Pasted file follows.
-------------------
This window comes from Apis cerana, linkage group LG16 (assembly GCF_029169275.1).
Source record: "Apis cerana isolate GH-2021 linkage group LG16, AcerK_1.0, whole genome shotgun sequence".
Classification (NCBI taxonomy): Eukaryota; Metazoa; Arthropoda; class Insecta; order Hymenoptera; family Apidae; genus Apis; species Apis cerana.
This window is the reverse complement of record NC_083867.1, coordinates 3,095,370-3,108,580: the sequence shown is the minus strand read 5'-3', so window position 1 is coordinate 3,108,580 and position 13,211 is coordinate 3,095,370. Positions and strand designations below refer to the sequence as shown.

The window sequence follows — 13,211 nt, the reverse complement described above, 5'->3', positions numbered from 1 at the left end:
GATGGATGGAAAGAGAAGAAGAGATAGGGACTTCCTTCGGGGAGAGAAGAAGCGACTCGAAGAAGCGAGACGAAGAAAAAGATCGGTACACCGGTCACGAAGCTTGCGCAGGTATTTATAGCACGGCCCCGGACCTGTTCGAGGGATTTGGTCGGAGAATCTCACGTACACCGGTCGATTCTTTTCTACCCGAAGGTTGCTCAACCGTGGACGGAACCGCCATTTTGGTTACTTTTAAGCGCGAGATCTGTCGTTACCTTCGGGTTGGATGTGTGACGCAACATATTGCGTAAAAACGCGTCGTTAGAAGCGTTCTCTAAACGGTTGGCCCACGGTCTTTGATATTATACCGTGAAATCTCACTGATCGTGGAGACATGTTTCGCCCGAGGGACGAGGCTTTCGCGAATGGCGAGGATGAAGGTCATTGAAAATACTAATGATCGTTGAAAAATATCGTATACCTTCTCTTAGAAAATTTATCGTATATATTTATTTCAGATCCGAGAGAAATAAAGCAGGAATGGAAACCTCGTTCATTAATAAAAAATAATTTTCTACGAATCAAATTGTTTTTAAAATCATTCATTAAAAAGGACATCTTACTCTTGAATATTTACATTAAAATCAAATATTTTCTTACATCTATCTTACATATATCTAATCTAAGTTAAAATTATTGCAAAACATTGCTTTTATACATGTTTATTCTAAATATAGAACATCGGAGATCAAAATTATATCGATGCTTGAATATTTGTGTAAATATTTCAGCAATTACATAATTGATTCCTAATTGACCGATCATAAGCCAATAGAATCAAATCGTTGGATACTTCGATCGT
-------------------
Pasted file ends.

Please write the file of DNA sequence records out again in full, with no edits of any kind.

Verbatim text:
This window comes from Apis cerana, linkage group LG16 (assembly GCF_029169275.1).
Source record: "Apis cerana isolate GH-2021 linkage group LG16, AcerK_1.0, whole genome shotgun sequence".
Classification (NCBI taxonomy): Eukaryota; Metazoa; Arthropoda; class Insecta; order Hymenoptera; family Apidae; genus Apis; species Apis cerana.
This window is the reverse complement of record NC_083867.1, coordinates 3,095,370-3,108,580: the sequence shown is the minus strand read 5'-3', so window position 1 is coordinate 3,108,580 and position 13,211 is coordinate 3,095,370. Positions and strand designations below refer to the sequence as shown.

The window sequence follows — 13,211 nt, the reverse complement described above, 5'->3', positions numbered from 1 at the left end:
GATGGATGGAAAGAGAAGAAGAGATAGGGACTTCCTTCGGGGAGAGAAGAAGCGACTCGAAGAAGCGAGACGAAGAAAAAGATCGGTACACCGGTCACGAAGCTTGCGCAGGTATTTATAGCACGGCCCCGGACCTGTTCGAGGGATTTGGTCGGAGAATCTCACGTACACCGGTCGATTCTTTTCTACCCGAAGGTTGCTCAACCGTGGACGGAACCGCCATTTTGGTTACTTTTAAGCGCGAGATCTGTCGTTACCTTCGGGTTGGATGTGTGACGCAACATATTGCGTAAAAACGCGTCGTTAGAAGCGTTCTCTAAACGGTTGGCCCACGGTCTTTGATATTATACCGTGAAATCTCACTGATCGTGGAGACATGTTTCGCCCGAGGGACGAGGCTTTCGCGAATGGCGAGGATGAAGGTCATTGAAAATACTAATGATCGTTGAAAAATATCGTATACCTTCTCTTAGAAAATTTATCGTATATATTTATTTCAGATCCGAGAGAAATAAAGCAGGAATGGAAACCTCGTTCATTAATAAAAAATAATTTTCTACGAATCAAATTGTTTTTAAAATCATTCATTAAAAAGGACATCTTACTCTTGAATATTTACATTAAAATCAAATATTTTCTTACATCTATCTTACATATATCTAATCTAAGTTAAAATTATTGCAAAACATTGCTTTTATACATGTTTATTCTAAATATAGAACATCGGAGATCAAAATTATATCGATGCTTGAATATTTGTGTAAATATTTCAGCAATTACATAATTGATTCCTAATTGACCGATCATAAGCCAATAGAATCAAATCGTTGGATACTTCGATCGT